I am looking for caplet implied volatility data for
Libor-EUR. Is there any online data base etc. available to get such data? Does
Bloomberg offer this data?
Any pointer will be highly appreciated.
VCUB will not show caplet vol but shows cap vol (as one of the inputs). Caplets are a sequential series of interest rate options (that together form the cap). You need cap stripping to extract the volatilities of individual caplets implied by the quotes of the caps that consist of them. Do you really need the caplets directly?
Since you have access to BBG - you can look at
HELP VCUB - "Documents" for the "Bloomberg Volatility Cube" white paper. It explains cap stripping on P.9 onwards.
To directly see the caplet vols for a given cap, you can run
SWPM -CAP EUR - click on the "cashflow" tab - you see a column called "Cap Vols". The main tab only shows the cap vol itself, that it is the flat vol which, when used as optlet vol in cap pricing, gives the deal the same premium. Caplet pricing uses swaption vol since each optlet can be seen as a one period swaption. So caplet vol is swaption vol (for given expiry and swap end as well as strike).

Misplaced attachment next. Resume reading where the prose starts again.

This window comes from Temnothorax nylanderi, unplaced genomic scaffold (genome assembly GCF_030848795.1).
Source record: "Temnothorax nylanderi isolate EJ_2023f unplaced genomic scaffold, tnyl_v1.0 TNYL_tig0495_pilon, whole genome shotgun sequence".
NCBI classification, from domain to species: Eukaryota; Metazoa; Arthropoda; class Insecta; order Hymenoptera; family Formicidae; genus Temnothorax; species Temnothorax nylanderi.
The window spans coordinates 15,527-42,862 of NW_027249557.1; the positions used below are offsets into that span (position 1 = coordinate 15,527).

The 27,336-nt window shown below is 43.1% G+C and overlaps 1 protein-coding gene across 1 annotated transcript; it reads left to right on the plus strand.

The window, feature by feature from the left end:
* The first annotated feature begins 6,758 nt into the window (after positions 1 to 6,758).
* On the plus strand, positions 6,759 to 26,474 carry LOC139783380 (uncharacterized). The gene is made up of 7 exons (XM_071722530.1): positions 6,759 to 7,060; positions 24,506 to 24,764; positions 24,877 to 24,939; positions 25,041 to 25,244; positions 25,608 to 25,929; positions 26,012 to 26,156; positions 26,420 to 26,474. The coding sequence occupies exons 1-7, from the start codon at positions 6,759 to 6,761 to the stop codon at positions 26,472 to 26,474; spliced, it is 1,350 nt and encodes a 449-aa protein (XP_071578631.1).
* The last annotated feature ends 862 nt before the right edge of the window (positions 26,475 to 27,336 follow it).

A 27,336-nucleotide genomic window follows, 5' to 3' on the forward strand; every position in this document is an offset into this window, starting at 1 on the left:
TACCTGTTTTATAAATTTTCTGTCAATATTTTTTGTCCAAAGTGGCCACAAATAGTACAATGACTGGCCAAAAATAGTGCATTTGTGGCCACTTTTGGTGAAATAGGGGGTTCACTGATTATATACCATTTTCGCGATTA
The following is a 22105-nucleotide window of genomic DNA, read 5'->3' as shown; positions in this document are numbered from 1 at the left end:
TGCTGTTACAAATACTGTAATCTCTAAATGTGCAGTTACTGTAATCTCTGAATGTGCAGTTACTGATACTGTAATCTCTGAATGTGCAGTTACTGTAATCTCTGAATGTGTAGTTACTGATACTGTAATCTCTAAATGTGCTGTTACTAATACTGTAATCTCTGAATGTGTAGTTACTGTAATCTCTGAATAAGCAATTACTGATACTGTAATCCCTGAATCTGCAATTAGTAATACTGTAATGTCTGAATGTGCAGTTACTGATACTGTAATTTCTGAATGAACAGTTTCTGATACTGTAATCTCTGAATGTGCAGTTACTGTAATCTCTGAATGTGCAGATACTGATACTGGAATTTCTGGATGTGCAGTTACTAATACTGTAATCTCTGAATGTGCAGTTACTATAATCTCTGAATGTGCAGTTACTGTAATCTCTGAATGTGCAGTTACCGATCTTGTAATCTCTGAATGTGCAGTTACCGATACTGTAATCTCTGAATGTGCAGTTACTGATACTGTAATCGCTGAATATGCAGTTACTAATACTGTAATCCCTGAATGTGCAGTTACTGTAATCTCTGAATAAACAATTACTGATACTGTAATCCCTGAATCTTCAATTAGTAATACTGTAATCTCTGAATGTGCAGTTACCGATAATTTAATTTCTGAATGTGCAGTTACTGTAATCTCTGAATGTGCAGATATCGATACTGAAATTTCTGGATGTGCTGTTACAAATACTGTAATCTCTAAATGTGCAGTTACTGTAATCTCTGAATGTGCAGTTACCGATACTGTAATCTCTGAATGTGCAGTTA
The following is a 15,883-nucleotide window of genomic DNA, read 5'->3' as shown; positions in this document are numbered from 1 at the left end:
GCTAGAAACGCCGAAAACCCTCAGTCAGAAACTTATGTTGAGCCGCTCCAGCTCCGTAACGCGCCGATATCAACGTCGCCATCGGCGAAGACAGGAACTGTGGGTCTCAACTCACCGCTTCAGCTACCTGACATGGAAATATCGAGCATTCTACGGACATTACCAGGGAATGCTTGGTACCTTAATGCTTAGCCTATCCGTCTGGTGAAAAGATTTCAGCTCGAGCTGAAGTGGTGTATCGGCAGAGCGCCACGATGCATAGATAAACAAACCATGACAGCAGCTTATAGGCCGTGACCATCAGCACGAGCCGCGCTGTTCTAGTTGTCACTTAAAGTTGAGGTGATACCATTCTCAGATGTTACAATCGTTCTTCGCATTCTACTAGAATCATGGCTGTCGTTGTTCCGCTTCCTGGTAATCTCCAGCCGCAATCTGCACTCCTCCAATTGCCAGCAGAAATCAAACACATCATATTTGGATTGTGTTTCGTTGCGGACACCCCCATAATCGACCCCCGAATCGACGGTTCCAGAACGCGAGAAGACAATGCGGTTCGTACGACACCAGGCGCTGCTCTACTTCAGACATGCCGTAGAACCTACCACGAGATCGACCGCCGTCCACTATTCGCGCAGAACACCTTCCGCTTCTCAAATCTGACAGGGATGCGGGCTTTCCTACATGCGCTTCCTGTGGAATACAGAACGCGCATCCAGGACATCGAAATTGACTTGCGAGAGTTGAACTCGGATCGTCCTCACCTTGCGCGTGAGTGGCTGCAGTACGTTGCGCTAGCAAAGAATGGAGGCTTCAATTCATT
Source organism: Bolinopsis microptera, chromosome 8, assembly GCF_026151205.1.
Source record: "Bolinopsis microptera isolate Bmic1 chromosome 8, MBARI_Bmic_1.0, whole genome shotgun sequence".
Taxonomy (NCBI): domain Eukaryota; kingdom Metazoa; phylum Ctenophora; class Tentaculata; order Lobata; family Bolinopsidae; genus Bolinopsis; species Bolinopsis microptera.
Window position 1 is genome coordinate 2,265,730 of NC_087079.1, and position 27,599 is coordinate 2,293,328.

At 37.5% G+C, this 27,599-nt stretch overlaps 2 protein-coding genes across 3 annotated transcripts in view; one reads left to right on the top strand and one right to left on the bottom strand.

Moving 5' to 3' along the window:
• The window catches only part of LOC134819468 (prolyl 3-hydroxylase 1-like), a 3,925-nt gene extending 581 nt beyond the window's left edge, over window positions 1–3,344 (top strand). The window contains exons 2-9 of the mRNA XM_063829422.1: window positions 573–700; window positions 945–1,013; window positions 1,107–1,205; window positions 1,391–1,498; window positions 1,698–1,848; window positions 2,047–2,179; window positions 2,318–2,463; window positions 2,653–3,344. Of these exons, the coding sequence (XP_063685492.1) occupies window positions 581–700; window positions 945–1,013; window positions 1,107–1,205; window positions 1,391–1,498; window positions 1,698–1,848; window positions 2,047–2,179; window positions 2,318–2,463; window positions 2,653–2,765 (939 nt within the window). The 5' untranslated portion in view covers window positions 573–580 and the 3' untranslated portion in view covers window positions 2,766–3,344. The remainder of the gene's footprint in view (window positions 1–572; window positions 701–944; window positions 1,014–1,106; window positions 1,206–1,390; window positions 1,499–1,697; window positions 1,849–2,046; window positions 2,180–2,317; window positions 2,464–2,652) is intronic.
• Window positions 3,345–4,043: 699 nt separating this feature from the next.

Same for US
This also explains why the scenarios on
MARS (defined in
SHOC) only shift the "interest rate vol" and not cap vol (hence the stripped
VCUB vol). With EUR, you generally have an additional issue, because the Euro market trades caps as 3m-based below 2y maturity and 6m-based thereafter.
ICAP data can also be found on the terminal by typing
VOLS in the command line - "25 ) Caps/Floors Vols" (at the time of writing). There are several contributor pages on
CTRB - e.g. Tullett Prebon -> Int Rate Volatility -> Spot Caps -> Norm Vol -> EUR vs 6m -> Digital
GDCO 3096 4 for the (current) direct link.
If you have a Bloomberg terminal, you can lookup vols for different currencies and indexes with the
VCUB function, where you can check the raw market input data and the surface construction parameters (vol type, interpolation, calibration, tenors, etc) and output.
You will have to have a Bloomberg licence because they don't really "offer" this data for free. Also, you'll have to be careful will what you do with the data, because the normal licence includes the data for personal use and you cannot share this data or, in some cases, produce numbers based on the data to publish to others.
There are also data licensed to have access to data only. Bloomberg has this but probably also brokers like ICAP.